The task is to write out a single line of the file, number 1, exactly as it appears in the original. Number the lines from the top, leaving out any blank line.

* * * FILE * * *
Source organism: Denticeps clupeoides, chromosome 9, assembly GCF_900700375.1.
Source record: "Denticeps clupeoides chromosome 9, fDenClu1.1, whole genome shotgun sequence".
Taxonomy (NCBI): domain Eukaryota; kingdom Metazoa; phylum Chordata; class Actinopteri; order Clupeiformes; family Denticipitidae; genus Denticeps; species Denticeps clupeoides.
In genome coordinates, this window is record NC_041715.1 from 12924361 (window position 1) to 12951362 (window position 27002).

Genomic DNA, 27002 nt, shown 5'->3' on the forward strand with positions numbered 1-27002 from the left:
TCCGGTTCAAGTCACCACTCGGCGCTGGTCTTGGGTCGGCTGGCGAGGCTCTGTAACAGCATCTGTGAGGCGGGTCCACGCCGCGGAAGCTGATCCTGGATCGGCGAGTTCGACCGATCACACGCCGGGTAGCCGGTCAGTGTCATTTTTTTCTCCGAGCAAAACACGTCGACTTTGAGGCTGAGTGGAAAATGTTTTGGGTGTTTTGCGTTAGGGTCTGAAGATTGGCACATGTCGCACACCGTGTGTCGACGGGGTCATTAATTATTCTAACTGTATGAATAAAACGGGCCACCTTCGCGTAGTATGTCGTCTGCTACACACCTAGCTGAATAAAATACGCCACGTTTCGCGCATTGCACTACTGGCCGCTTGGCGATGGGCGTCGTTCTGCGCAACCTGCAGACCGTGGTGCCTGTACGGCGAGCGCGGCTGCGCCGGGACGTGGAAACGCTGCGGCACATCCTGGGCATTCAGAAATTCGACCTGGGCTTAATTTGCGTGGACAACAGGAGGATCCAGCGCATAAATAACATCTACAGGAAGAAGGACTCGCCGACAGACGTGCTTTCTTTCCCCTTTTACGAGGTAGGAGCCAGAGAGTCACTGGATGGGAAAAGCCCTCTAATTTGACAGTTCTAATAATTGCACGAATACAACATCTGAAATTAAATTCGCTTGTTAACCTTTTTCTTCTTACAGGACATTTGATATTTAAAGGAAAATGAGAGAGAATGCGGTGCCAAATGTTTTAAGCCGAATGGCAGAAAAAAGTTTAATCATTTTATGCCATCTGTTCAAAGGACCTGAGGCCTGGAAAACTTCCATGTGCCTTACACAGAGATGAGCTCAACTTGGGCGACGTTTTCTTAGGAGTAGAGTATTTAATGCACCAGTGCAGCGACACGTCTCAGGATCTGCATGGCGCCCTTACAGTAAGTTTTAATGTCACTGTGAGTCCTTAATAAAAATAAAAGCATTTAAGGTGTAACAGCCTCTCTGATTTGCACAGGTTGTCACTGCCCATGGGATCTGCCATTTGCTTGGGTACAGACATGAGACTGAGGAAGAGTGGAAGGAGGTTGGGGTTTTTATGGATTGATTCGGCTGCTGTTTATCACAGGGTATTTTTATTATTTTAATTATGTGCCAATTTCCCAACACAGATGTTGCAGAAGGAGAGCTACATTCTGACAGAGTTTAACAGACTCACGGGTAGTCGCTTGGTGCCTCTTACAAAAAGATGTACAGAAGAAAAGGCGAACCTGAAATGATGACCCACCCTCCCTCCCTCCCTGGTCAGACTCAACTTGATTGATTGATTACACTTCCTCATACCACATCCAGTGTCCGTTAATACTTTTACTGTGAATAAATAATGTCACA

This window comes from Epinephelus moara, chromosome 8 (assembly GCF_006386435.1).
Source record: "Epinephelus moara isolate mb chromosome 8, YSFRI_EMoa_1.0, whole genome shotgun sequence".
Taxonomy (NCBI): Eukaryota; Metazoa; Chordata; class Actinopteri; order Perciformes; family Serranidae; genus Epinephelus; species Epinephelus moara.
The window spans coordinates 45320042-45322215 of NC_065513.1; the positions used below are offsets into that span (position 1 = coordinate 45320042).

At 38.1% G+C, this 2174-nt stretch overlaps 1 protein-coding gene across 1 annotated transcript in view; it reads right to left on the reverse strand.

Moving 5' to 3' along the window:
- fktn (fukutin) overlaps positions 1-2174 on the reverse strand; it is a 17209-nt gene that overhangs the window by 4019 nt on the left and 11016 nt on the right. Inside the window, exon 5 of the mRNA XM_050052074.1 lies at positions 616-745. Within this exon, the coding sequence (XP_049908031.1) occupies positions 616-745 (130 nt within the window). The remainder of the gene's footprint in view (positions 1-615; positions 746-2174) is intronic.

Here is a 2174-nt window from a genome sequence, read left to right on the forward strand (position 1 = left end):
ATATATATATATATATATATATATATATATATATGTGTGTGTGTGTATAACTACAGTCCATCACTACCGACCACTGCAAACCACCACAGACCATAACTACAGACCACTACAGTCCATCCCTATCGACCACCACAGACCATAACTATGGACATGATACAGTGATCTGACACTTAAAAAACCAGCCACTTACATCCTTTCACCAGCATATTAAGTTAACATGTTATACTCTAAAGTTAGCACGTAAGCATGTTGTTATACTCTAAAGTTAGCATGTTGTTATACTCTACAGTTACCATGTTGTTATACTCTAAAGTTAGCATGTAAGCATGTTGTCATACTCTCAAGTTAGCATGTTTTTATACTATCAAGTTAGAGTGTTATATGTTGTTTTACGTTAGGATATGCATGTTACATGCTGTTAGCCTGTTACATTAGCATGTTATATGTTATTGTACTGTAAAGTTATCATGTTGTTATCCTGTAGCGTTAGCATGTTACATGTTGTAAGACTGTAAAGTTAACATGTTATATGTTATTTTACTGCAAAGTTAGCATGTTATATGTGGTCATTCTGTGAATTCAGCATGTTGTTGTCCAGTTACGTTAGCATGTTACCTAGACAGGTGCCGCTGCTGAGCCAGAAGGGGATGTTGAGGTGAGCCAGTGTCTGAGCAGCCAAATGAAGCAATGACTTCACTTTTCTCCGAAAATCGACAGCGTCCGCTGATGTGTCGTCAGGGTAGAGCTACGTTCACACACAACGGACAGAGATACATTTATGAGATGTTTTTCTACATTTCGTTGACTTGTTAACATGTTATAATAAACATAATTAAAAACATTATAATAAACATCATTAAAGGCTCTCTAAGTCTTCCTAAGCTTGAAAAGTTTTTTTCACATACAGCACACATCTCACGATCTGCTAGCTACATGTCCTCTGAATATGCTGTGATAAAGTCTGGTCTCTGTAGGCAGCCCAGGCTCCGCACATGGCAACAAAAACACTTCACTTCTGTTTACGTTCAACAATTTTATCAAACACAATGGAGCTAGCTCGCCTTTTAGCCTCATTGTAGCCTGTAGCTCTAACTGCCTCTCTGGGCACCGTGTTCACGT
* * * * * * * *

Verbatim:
Source organism: Denticeps clupeoides, chromosome 9, assembly GCF_900700375.1.